Police have chased down more than 1,000 leads, but they still don't know why the Las Vegas shooter carried out his massacre

Las vegas police undersheriff kevin mcmahillYouTube/The Washington PostUndersheriff Kevin McMahill

Las Vegas authorities on Friday said that after running down “well more than 1,000 leads,” they remain clueless as to why 64-year-old Stephen Paddock decided to open fire on a crowd of concertgoers on Sunday, killing 58 people in the deadliest mass shooting in modern US history.

Undersheriff Kevin McMahill of the Las Vegas Metropolitan Police Department said at a press briefing the department has been exploring every aspect of Paddock’s life, from birth to death, in search of an explanation. He said they have looked into details regarding Paddock’s personal life, political affiliations, social behaviours, economic situation, even possible radicalization — but answers remain evasive.

“We have been down each and every single one of these paths trying to determine why. Trying to determine who else may have known of these plans,” McMahill said, adding that the rumours and speculation that have abounded in the wake of the shooting have been unhelpful to their investigation.

“In the past, terror attacks or mass-murder incidents, motive was made very clear, very clear in most of those cases by a note that was left, by a social media post, by a telephone call that was made, by investigators mining computer data,” McMahill said. “Today in our investigation, we don’t have any of that uncovered. I wish we did. We will and are continuing to investigate with great tenacity and hope to arrive at an answer.”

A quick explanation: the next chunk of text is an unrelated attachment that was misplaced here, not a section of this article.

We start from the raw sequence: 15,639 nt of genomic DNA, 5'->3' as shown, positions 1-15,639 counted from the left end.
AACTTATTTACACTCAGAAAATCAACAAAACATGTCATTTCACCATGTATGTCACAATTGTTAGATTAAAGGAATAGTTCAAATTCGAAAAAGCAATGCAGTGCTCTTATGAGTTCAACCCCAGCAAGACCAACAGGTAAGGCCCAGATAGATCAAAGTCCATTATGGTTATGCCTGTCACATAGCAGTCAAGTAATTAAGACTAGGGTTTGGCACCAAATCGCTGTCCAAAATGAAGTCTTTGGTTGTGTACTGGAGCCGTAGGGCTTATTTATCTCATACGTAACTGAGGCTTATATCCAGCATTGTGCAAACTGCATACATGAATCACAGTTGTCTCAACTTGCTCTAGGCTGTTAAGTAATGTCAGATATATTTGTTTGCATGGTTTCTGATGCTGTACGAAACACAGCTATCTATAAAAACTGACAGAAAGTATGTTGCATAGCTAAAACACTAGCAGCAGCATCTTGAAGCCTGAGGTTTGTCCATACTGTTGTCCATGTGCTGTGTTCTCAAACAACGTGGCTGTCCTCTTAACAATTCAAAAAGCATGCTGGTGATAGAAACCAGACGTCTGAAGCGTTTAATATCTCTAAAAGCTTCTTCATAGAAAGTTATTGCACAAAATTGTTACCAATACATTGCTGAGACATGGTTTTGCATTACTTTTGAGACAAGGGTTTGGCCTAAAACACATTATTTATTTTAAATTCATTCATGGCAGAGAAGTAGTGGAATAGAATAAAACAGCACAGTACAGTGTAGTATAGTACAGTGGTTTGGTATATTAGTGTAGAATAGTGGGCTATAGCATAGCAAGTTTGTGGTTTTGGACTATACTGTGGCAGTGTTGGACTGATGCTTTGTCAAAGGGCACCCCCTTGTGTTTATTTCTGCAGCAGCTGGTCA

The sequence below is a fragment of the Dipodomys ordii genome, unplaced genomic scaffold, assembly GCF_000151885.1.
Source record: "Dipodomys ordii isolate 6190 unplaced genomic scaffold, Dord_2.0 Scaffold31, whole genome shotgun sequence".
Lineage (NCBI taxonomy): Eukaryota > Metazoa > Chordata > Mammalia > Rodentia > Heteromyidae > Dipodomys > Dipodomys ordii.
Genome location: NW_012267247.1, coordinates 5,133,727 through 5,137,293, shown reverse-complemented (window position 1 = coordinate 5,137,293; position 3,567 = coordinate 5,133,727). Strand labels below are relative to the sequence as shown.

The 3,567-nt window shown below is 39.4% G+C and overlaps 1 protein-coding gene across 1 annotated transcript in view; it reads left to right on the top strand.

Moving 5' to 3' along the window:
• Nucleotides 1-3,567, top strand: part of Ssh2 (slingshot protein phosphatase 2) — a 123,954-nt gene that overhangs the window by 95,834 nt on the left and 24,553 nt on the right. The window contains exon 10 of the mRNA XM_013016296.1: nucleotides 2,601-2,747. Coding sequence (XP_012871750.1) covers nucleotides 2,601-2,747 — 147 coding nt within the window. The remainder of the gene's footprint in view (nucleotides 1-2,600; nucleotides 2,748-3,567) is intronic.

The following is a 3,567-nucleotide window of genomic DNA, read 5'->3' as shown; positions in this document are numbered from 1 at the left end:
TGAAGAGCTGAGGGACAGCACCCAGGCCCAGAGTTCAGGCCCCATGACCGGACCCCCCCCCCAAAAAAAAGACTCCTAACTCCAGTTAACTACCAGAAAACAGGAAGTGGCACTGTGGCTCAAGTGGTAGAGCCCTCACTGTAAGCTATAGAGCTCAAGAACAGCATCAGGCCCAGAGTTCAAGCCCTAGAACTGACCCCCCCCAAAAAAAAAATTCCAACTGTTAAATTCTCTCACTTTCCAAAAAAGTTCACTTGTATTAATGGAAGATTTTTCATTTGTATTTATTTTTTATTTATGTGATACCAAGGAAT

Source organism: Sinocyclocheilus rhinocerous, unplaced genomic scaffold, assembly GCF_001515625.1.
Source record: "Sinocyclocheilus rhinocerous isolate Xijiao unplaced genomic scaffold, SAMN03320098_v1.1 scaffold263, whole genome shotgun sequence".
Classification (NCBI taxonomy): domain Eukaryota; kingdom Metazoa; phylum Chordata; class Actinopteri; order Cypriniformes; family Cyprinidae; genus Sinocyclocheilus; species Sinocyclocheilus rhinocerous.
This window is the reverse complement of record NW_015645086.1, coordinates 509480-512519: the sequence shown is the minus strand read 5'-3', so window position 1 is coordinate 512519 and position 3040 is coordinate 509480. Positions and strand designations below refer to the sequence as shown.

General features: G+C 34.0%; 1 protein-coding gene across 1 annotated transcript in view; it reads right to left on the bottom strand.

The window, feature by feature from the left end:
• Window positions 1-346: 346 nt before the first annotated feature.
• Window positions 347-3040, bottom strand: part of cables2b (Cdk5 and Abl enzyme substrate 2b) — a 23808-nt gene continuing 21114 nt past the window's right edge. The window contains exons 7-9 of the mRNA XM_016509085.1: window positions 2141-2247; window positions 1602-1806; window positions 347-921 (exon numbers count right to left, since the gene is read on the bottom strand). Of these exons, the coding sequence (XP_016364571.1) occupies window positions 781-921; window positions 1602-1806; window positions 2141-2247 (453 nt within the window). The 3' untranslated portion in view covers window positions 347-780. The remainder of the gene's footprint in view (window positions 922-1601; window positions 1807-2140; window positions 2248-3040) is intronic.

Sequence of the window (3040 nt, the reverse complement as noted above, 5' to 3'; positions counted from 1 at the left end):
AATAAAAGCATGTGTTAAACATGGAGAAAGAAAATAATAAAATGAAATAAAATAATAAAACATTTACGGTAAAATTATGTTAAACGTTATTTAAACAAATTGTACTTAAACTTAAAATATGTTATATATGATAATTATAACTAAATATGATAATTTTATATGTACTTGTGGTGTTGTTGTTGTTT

McMahill also shot down several prevalent rumours that have circulated throughout media reports, telling reporters that they are confident no second shooter was in the room with Paddock during the attack. He said he could not, however, confirm whether any other people knew about Paddock’s plans to carry out the shooting.

McMahill also said investigators do not believe anyone other than Paddock accessed his suite before the attack, despite reports suggesting a room key was used to enter his suite while Paddock’s car was outside the hotel’s parking garage.

He also said the Tannerite — an explosive powder used for long-range target practice — that was recovered from Paddock’s home was not in a condition to be used in an IED, as others had questioned. McMahill said it was also unclear what Paddock intended to do with the tannerite.

Investigators are, however, “keenly interested” in Paddock’s medical status at the time of the shooting, McMahill said. The Las Vegas Review-Journal recently reported that Paddock had been prescribed the anti-anxiety drug diazepam — also known by its brand name, Valium.

But authorities said the continued lack of an apparent motive has prompted them to turn to the public for help. Local police, in conjunction with the FBI, are planning to set up billboards around the city saying, “If you know something, say something,” along with the number 1-800-225-5324 (or 1-800-CALL-FBI) for tips.

“It’s really imperative that the listening public have a very clear understanding that there are still a number of people out there that know that something looked out of place,” McMahill said. “Someone may have been acting suspiciously that night, or in the years prior, the months prior. Somebody that may have seen something or know something.”

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